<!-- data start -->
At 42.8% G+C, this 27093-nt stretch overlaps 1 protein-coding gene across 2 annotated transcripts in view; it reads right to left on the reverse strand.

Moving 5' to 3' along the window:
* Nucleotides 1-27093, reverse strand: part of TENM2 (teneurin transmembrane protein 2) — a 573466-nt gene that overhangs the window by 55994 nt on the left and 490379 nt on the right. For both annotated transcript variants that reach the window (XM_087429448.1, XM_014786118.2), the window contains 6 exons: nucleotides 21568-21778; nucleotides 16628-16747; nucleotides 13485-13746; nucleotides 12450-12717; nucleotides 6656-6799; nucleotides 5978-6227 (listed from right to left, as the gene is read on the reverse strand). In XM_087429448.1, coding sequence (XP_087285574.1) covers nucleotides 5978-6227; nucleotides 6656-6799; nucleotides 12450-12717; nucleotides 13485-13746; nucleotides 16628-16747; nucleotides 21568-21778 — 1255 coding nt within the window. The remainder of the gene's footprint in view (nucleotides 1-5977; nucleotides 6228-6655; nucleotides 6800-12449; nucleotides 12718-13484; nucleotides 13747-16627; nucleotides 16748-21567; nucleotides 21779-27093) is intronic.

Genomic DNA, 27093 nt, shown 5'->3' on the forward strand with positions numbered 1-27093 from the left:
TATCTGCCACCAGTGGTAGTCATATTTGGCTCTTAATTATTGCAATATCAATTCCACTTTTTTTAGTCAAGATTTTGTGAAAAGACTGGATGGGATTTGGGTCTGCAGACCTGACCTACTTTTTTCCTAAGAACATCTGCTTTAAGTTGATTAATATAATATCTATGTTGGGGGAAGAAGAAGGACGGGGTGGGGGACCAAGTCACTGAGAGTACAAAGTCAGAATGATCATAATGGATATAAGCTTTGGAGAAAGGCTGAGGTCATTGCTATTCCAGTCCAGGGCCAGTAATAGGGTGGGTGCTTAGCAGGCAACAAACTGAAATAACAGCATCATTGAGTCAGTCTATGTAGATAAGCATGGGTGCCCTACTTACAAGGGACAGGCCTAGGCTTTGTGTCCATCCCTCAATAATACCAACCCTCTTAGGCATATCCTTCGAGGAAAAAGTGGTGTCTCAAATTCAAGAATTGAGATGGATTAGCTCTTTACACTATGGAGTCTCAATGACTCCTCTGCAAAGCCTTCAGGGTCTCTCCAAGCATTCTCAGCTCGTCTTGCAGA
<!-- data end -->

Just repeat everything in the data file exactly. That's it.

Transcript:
At 42.8% G+C, this 27093-nt stretch overlaps 1 protein-coding gene across 2 annotated transcripts in view; it reads right to left on the reverse strand.

Moving 5' to 3' along the window:
* Nucleotides 1-27093, reverse strand: part of TENM2 (teneurin transmembrane protein 2) — a 573466-nt gene that overhangs the window by 55994 nt on the left and 490379 nt on the right. For both annotated transcript variants that reach the window (XM_087429448.1, XM_014786118.2), the window contains 6 exons: nucleotides 21568-21778; nucleotides 16628-16747; nucleotides 13485-13746; nucleotides 12450-12717; nucleotides 6656-6799; nucleotides 5978-6227 (listed from right to left, as the gene is read on the reverse strand). In XM_087429448.1, coding sequence (XP_087285574.1) covers nucleotides 5978-6227; nucleotides 6656-6799; nucleotides 12450-12717; nucleotides 13485-13746; nucleotides 16628-16747; nucleotides 21568-21778 — 1255 coding nt within the window. The remainder of the gene's footprint in view (nucleotides 1-5977; nucleotides 6228-6655; nucleotides 6800-12449; nucleotides 12718-13484; nucleotides 13747-16627; nucleotides 16748-21567; nucleotides 21779-27093) is intronic.

Genomic DNA, 27093 nt, shown 5'->3' on the forward strand with positions numbered 1-27093 from the left:
TATCTGCCACCAGTGGTAGTCATATTTGGCTCTTAATTATTGCAATATCAATTCCACTTTTTTTAGTCAAGATTTTGTGAAAAGACTGGATGGGATTTGGGTCTGCAGACCTGACCTACTTTTTTCCTAAGAACATCTGCTTTAAGTTGATTAATATAATATCTATGTTGGGGGAAGAAGAAGGACGGGGTGGGGGACCAAGTCACTGAGAGTACAAAGTCAGAATGATCATAATGGATATAAGCTTTGGAGAAAGGCTGAGGTCATTGCTATTCCAGTCCAGGGCCAGTAATAGGGTGGGTGCTTAGCAGGCAACAAACTGAAATAACAGCATCATTGAGTCAGTCTATGTAGATAAGCATGGGTGCCCTACTTACAAGGGACAGGCCTAGGCTTTGTGTCCATCCCTCAATAATACCAACCCTCTTAGGCATATCCTTCGAGGAAAAAGTGGTGTCTCAAATTCAAGAATTGAGATGGATTAGCTCTTTACACTATGGAGTCTCAATGACTCCTCTGCAAAGCCTTCAGGGTCTCTCCAAGCATTCTCAGCTCGTCTTGCAGA